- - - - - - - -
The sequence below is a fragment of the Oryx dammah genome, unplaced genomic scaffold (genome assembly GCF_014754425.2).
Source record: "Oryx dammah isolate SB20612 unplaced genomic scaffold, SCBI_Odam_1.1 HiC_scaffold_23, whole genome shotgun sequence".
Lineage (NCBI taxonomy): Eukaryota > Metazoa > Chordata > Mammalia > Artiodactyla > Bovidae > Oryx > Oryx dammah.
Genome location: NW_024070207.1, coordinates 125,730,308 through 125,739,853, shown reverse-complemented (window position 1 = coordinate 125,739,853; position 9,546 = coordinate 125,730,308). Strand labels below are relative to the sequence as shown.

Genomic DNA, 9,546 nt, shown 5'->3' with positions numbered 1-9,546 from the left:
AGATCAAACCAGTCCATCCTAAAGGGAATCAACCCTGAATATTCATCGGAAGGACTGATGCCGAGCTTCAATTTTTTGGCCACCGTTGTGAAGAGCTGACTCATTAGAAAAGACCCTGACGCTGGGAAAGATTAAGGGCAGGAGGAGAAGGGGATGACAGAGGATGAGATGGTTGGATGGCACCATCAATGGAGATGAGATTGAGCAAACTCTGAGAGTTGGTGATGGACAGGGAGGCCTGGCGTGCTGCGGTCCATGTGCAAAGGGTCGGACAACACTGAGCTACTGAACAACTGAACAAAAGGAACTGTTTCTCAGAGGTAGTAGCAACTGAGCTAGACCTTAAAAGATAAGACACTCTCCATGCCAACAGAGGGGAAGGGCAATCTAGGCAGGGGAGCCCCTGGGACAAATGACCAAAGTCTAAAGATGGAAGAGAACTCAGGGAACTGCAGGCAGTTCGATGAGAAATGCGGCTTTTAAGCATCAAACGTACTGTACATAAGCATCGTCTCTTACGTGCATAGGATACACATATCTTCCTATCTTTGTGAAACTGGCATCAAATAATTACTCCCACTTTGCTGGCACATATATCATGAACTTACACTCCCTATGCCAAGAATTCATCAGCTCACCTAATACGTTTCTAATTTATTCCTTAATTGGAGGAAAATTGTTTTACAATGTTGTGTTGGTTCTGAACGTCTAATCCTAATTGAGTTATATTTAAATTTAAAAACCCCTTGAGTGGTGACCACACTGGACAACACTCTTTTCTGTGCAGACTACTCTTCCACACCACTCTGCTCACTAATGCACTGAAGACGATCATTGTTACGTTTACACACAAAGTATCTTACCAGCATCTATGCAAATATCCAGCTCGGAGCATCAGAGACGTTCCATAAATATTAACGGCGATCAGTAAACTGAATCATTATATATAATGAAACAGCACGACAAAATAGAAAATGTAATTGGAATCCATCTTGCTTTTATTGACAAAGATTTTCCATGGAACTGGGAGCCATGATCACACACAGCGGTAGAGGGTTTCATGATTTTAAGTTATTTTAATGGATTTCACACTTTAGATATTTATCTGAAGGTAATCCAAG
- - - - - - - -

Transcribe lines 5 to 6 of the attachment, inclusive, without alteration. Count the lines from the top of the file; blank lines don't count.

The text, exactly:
Genomic DNA, 9,546 nt, shown 5'->3' with positions numbered 1-9,546 from the left:
AGATCAAACCAGTCCATCCTAAAGGGAATCAACCCTGAATATTCATCGGAAGGACTGATGCCGAGCTTCAATTTTTTGGCCACCGTTGTGAAGAGCTGACTCATTAGAAAAGACCCTGACGCTGGGAAAGATTAAGGGCAGGAGGAGAAGGGGATGACAGAGGATGAGATGGTTGGATGGCACCATCAATGGAGATGAGATTGAGCAAACTCTGAGAGTTGGTGATGGACAGGGAGGCCTGGCGTGCTGCGGTCCATGTGCAAAGGGTCGGACAACACTGAGCTACTGAACAACTGAACAAAAGGAACTGTTTCTCAGAGGTAGTAGCAACTGAGCTAGACCTTAAAAGATAAGACACTCTCCATGCCAACAGAGGGGAAGGGCAATCTAGGCAGGGGAGCCCCTGGGACAAATGACCAAAGTCTAAAGATGGAAGAGAACTCAGGGAACTGCAGGCAGTTCGATGAGAAATGCGGCTTTTAAGCATCAAACGTACTGTACATAAGCATCGTCTCTTACGTGCATAGGATACACATATCTTCCTATCTTTGTGAAACTGGCATCAAATAATTACTCCCACTTTGCTGGCACATATATCATGAACTTACACTCCCTATGCCAAGAATTCATCAGCTCACCTAATACGTTTCTAATTTATTCCTTAATTGGAGGAAAATTGTTTTACAATGTTGTGTTGGTTCTGAACGTCTAATCCTAATTGAGTTATATTTAAATTTAAAAACCCCTTGAGTGGTGACCACACTGGACAACACTCTTTTCTGTGCAGACTACTCTTCCACACCACTCTGCTCACTAATGCACTGAAGACGATCATTGTTACGTTTACACACAAAGTATCTTACCAGCATCTATGCAAATATCCAGCTCGGAGCATCAGAGACGTTCCATAAATATTAACGGCGATCAGTAAACTGAATCATTATATATAATGAAACAGCACGACAAAATAGAAAATGTAATTGGAATCCATCTTGCTTTTATTGACAAAGATTTTCCATGGAACTGGGAGCCATGATCACACACAGCGGTAGAGGGTTTCATGATTTTAAGTTATTTTAATGGATTTCACACTTTAGATATTTATCTGAAGGTAATCCAAG